International

Mexico arrests four gang members in students’ disappearance

MEXICO CITY: Mexican authorities on Monday said they had arrested four drug gang members involved in the kidnapping of dozens of student teachers who disappeared last month and are feared massacred.

The announcement came as local media reported that a mass grave has been discovered in a trash dump outside mountain town of Cocula, near Iguala in the southwestern state of Guerrero, where 43 students disappeared after they clashed with police and masked men on Sept 26.

Mexico’s Attorney General Jesus Murillo said the four members of the Guerreros Unidos gang had been involved in the kidnapping of the students, which has sparked nationwide protests and undermined President Enrique Pena Nieto’s claims that Mexico is becoming safer under his watch.

“Today we now have those who organized the disappearance of these youths,” Murillo said.

He did not elaborate on the media reports of another mass grave site, but he said that the suspects had identified a crime scene where reporters would be taken on Tuesday.

The attorney general has said Iguala’s mayor and his wife were the probable masterminds of the disappearance and ordered local police forces to stop the students from disrupting a political event to launch a campaign for his wife to succeed him as mayor.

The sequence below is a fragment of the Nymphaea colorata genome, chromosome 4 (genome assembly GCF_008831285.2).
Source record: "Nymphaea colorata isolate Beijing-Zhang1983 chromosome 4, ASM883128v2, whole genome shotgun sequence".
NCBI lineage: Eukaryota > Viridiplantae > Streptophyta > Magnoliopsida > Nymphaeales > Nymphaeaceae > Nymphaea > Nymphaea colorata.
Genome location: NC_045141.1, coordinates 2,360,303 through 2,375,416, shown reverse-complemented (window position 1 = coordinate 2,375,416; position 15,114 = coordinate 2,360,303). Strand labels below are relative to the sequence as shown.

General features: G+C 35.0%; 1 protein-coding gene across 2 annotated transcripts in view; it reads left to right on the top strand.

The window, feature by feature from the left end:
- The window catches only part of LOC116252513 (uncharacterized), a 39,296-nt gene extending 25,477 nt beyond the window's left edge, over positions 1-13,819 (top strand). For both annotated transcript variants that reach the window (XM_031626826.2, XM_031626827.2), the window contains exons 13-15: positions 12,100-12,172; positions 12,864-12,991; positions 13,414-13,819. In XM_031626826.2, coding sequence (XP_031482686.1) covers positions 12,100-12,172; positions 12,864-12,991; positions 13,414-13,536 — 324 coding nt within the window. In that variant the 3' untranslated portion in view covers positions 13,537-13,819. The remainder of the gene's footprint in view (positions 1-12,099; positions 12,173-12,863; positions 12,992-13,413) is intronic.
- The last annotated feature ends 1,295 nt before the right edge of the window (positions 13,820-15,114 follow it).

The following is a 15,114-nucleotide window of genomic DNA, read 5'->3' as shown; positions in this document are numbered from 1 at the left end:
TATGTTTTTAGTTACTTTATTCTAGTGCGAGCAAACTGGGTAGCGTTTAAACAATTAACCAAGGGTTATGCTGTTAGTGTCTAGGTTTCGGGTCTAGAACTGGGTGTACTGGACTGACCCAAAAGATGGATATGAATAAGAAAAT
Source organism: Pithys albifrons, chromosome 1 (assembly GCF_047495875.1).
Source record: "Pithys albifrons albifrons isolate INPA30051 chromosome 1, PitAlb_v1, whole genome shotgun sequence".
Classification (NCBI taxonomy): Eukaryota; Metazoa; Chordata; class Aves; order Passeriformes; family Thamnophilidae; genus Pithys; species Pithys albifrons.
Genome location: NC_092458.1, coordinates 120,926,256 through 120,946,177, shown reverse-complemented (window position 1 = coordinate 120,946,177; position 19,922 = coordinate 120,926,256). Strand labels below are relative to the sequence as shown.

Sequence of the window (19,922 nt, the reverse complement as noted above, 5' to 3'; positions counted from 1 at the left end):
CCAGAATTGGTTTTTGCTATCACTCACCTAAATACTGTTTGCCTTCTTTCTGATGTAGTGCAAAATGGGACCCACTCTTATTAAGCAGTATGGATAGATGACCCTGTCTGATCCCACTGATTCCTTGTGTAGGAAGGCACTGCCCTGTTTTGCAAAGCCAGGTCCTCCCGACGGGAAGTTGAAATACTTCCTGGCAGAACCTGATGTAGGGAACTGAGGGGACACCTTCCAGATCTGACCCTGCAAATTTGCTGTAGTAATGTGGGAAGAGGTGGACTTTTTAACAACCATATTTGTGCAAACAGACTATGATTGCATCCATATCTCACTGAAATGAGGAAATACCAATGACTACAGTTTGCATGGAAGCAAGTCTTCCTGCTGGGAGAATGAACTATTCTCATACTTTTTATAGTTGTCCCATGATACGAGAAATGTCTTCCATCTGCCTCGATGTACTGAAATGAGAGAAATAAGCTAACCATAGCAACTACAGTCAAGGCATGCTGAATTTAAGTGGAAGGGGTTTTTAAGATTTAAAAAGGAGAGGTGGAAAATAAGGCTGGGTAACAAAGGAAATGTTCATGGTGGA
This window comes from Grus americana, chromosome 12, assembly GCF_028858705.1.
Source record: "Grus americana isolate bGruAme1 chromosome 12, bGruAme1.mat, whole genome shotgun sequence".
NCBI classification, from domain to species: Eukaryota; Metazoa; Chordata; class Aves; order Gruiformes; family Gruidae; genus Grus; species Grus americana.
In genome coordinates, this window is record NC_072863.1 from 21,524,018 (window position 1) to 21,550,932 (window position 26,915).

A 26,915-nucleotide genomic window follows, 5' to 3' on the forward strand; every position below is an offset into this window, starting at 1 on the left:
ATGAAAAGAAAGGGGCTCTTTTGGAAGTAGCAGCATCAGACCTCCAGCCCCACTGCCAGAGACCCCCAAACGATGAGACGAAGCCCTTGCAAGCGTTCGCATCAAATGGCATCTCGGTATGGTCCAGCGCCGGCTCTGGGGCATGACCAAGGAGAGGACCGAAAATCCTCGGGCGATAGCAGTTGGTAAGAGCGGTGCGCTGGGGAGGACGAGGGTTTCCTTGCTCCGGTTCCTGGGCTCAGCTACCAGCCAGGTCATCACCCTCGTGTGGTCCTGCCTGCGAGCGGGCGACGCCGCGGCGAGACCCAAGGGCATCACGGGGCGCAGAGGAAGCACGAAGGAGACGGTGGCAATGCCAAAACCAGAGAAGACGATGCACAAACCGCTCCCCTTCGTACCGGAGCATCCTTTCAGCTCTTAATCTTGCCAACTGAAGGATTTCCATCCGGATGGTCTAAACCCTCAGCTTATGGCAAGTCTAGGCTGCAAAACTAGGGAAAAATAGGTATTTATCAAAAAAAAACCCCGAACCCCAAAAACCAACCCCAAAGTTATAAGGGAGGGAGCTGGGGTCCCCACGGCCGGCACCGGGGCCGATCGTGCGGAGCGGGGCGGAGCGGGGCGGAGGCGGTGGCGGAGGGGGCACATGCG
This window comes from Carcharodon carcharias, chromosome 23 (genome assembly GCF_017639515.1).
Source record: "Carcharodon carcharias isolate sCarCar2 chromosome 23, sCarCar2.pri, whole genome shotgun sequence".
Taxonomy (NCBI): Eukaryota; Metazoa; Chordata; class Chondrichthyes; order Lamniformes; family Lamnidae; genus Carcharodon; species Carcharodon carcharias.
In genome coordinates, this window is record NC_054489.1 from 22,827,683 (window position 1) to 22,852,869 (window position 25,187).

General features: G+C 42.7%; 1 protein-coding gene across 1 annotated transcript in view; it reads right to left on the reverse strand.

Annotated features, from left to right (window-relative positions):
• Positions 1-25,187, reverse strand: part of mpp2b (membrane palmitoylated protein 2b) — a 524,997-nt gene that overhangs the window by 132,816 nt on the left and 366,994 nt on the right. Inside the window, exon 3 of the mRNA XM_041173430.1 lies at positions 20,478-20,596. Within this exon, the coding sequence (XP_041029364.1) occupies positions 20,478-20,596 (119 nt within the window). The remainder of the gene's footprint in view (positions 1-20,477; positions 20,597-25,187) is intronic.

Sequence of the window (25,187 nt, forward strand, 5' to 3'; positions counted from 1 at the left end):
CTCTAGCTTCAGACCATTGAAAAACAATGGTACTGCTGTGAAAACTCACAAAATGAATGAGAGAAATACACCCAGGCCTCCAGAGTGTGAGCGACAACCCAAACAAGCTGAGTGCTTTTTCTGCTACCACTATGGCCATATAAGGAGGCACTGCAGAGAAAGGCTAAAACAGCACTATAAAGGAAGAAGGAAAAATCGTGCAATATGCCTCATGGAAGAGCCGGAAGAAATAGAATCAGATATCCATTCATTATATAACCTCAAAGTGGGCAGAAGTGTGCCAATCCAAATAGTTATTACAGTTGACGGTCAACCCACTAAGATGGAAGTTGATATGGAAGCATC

Forensic anthropologists are still checking the remains of dozens of corpses found buried on a hillside outside Iguala, but so far none of the students’ have been found.

Federal authorities have arrested more than 50 people in connection with the incident, including dozens of police who have links to the Guerreros Unidos gang, which translates as United Warriors.

The disappearance of the students has triggered massive protests from Mexico City to the Pacific seaside resort of Acapulco, overshadowing Pena Nieto’s bid to restore order in Mexico and shift the focus away from endemic gang violence and onto economic growth in Latin America’s No. 2 economy.

Around 100,000 people have been killed in gang-related violence since the start of 2007. (Reuters)

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